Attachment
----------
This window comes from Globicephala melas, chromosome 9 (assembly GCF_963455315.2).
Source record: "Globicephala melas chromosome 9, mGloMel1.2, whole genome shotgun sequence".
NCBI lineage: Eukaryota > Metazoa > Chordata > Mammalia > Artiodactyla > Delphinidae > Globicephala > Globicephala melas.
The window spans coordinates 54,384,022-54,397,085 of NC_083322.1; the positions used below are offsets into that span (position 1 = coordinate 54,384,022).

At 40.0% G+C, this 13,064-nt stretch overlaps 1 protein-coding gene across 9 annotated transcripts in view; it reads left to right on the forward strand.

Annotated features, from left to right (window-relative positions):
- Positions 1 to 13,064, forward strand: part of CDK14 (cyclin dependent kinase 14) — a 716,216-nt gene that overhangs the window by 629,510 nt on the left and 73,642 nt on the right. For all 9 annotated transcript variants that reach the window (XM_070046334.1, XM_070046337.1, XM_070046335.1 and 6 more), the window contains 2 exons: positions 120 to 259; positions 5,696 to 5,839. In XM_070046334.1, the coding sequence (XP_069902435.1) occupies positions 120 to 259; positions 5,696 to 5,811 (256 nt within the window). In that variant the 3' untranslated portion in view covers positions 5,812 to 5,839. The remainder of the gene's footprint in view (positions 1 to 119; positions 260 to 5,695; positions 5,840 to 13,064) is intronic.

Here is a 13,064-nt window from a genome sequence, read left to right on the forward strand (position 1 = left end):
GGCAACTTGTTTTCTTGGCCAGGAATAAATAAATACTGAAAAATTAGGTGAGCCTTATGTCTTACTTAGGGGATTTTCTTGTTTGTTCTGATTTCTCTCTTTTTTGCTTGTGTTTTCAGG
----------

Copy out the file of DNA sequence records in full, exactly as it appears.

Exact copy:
This window comes from Globicephala melas, chromosome 9 (assembly GCF_963455315.2).
Source record: "Globicephala melas chromosome 9, mGloMel1.2, whole genome shotgun sequence".
NCBI lineage: Eukaryota > Metazoa > Chordata > Mammalia > Artiodactyla > Delphinidae > Globicephala > Globicephala melas.
The window spans coordinates 54,384,022-54,397,085 of NC_083322.1; the positions used below are offsets into that span (position 1 = coordinate 54,384,022).

At 40.0% G+C, this 13,064-nt stretch overlaps 1 protein-coding gene across 9 annotated transcripts in view; it reads left to right on the forward strand.

Annotated features, from left to right (window-relative positions):
- Positions 1 to 13,064, forward strand: part of CDK14 (cyclin dependent kinase 14) — a 716,216-nt gene that overhangs the window by 629,510 nt on the left and 73,642 nt on the right. For all 9 annotated transcript variants that reach the window (XM_070046334.1, XM_070046337.1, XM_070046335.1 and 6 more), the window contains 2 exons: positions 120 to 259; positions 5,696 to 5,839. In XM_070046334.1, the coding sequence (XP_069902435.1) occupies positions 120 to 259; positions 5,696 to 5,811 (256 nt within the window). In that variant the 3' untranslated portion in view covers positions 5,812 to 5,839. The remainder of the gene's footprint in view (positions 1 to 119; positions 260 to 5,695; positions 5,840 to 13,064) is intronic.

Here is a 13,064-nt window from a genome sequence, read left to right on the forward strand (position 1 = left end):
GGCAACTTGTTTTCTTGGCCAGGAATAAATAAATACTGAAAAATTAGGTGAGCCTTATGTCTTACTTAGGGGATTTTCTTGTTTGTTCTGATTTCTCTCTTTTTTGCTTGTGTTTTCAGG